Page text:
Public opinion and the media in Israel historically have been forces against rapprochement efforts with Germany. In recent years, with continued support from German Jews, who advocated a relationship with Germany as early as 1946, Germany’s image has been more positively portrayed. Successful bilateral textbook revision commissions are characteristic of trust and community-building between different nations. The Franco-German Textbook Commission may serve as a model for other conflict regions in the world given its success.

Civil society in China is different from civil society in other countries engaged in reconciliation as a result of the government’s role in shaping societal interactions. However, the official consensus among organizations and the government is to build friendly relations with Japan and strive for reconciliation.

Panelists:

Romain Faure, George-Eckert-Institut View Presentation

Linbo Jin, China Institute of International Studies

Dariusz Pawłoś, Foundation for Polish-German Reconciliation (FPNP) View Presentation

Günther Saathoff, Stiftung Erinnerung, Verantwortung und Zukunft (EVZ)

David Witzthum, Israel Television Channel 1

Keynote Speech

Read Keynote Spearch

The relationship between France and Germany is special, as the countries evolved from hereditary enemies to close friends. Civil society has played an active and decisive role in the process and has influenced the political leadership to pursue reconciliation. Youth exchanges represent a successful instrument in forging a close relationship between two countries. The lessons that can be learned from the Franco-German model are:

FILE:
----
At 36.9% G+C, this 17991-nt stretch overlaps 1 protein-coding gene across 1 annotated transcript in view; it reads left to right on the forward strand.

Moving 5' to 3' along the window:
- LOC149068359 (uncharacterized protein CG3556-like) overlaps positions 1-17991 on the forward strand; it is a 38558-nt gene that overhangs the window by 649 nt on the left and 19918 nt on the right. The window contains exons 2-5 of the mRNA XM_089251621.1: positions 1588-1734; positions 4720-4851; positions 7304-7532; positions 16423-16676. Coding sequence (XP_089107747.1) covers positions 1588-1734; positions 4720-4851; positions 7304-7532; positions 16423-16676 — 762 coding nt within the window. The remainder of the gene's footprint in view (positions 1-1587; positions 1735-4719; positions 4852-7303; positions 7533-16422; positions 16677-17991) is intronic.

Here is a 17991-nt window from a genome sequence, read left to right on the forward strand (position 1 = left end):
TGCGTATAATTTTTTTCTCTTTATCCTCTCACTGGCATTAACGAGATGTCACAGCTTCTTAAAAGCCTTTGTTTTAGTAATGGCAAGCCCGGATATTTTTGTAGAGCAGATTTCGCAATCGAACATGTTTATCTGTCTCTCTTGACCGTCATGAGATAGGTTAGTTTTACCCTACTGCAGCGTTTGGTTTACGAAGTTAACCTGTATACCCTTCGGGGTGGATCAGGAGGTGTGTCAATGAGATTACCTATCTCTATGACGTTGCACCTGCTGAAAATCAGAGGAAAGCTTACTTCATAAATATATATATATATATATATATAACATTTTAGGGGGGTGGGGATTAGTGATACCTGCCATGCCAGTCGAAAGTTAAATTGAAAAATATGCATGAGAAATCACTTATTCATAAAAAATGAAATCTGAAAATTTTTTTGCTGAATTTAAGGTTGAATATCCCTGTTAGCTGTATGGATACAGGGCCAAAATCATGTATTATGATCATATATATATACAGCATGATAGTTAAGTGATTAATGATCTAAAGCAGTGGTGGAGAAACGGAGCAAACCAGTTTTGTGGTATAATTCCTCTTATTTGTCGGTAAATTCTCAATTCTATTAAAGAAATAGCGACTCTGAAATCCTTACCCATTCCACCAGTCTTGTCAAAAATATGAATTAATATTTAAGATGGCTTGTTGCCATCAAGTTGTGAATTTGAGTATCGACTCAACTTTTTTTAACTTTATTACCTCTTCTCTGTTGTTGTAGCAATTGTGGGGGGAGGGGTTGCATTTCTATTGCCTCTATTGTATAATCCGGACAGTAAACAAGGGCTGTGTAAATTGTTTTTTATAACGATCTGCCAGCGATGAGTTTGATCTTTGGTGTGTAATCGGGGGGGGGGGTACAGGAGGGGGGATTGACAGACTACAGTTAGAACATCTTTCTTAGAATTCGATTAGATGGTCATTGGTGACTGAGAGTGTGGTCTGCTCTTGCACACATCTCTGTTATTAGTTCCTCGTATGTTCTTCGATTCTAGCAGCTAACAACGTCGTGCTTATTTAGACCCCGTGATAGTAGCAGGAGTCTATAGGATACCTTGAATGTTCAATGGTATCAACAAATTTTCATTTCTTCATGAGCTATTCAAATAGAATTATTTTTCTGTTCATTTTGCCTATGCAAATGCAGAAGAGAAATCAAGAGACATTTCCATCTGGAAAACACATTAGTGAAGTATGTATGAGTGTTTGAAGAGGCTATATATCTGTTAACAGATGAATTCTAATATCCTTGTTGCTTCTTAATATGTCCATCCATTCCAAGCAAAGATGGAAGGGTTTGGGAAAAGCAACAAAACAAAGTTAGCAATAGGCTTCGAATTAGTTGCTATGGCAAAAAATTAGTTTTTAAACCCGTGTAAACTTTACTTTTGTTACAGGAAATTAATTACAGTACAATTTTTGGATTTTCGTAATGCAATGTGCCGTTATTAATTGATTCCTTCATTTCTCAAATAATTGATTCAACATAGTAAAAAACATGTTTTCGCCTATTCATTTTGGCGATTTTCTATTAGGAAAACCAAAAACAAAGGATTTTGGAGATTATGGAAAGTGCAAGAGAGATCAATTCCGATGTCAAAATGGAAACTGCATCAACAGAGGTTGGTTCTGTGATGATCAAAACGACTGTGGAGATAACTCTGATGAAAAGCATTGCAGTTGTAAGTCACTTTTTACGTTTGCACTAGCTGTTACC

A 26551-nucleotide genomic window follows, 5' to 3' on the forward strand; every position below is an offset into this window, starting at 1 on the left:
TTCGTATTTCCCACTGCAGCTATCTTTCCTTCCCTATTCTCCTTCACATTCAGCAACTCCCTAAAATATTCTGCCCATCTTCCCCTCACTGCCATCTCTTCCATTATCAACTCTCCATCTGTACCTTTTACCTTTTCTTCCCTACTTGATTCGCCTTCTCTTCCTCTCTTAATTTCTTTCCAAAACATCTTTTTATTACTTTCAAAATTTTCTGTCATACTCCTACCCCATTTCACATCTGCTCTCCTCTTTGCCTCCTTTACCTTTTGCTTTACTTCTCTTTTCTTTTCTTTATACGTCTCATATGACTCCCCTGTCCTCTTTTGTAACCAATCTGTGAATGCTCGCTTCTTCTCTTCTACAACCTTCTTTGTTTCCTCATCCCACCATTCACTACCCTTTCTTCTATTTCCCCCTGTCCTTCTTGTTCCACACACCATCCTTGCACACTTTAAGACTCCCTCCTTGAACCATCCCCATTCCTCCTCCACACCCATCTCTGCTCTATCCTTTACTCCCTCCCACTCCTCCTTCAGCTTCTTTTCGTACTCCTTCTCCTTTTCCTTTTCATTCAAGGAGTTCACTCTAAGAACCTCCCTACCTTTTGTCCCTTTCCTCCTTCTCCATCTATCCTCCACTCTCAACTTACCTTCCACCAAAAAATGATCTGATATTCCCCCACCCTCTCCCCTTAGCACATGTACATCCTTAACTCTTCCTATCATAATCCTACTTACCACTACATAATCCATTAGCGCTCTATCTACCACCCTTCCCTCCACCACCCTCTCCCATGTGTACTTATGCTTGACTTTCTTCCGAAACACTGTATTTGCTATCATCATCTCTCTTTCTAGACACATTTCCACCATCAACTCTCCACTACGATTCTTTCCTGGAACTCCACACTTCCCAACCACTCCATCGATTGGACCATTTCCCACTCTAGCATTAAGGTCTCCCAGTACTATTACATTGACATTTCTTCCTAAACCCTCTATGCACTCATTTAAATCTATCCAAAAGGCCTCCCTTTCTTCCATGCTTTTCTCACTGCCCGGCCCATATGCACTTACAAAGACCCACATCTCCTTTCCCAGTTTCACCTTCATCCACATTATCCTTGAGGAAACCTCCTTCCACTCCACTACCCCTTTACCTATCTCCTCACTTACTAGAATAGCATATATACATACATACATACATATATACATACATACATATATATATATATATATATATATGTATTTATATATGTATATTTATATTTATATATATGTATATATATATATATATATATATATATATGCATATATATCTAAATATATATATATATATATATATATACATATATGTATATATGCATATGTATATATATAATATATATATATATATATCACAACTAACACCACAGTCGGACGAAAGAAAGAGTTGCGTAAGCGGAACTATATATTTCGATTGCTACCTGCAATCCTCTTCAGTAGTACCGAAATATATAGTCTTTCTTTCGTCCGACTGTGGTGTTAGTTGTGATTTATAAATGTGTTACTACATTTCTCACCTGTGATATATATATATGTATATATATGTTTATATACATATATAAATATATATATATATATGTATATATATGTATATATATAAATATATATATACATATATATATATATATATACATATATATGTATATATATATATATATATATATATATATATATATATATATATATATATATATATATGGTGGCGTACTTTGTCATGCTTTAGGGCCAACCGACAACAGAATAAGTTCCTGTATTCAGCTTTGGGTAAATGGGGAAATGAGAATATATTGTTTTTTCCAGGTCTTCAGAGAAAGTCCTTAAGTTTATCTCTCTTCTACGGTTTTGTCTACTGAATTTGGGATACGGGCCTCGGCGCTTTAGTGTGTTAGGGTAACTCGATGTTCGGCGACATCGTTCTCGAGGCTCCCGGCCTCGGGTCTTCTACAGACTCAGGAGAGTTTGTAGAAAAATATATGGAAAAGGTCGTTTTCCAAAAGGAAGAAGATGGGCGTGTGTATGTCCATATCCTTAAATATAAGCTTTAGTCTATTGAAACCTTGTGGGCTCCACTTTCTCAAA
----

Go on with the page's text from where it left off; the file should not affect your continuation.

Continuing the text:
1)      Active and courageous citizens and politicians make a difference.
2)      The political support of this model is important for its success.
3)      The establishment of trust is an important part of the process.
4)      Every new generation in France and Germany (or elsewhere) has to be engaged in order for the relationship to continue. The process cannot end.

The goal of exchanges is to learn and understand the “foreignness” of others in social, political, and historical contexts, and to engage in debates with others. Participants soon realize that the alien culture provides insights into their own culture.

Panel 3: Young Leaders and Reconciliation

The third panel focused on the changing face of reconciliation through time, and how to foster a younger generation of leaders who are committed to reconciliation.  We are currently in a crisis of leadership. The task for today is not only to contribute to the initiation of new young leaders, but also to involve the more resistant sectors of our society into the process of reconciliation. The past should be integrated into the present, which requires cultivating a culture of memory by actively caring for the living victims of past wrongdoings and focusing on deepening understanding between nations. There are already some mutual exchange projects set up, for example in the German-Czech Future Fund, that support the engagement of future leaders by offering the participants skills and training to enhance competency and personal growth while creating an environment for them to form mutual trust.

Memory matters, and leadership is sensitive to social framing of memory, which has to be examined closely at each period. Young leaders have to face growing skepticism towards the EU, and must not disregard the benefits of a strong Franco-German friendship. Mistrust among Koreans, Chinese, and Japanese is due to the small role of history in education. This will hopefully change in the future, as religious actors are playing a larger role in reconciliation, and Japan is focusing more on globalizing its youth and sending students to South Korea and elsewhere in hopes of building skills and learning English. All of this activity requires deep and nuanced thinking about the very meaning of the term reconciliation, and whether it involves the idea of forgiveness.

Panelists:

Seunghoon Emilia Heo, Sophia University

Tomas Jelinek, Czech-German Future Fund   View Presentation

Dagmar Pruin, Germany Close Up / Aktion Sühnezeichen Friedensdienste e.V.

Antoine Vion, Aix-Marseille University    View Presentation

Relevant AICGS publications include:

Who Can Lead the Change?

The Franco-German Elysée Treaty at Fifty: A Model for Others?

Listening to Legacies

 

Photos from the Event:
[flickr set=”72157637306085574″]

October 22, 2013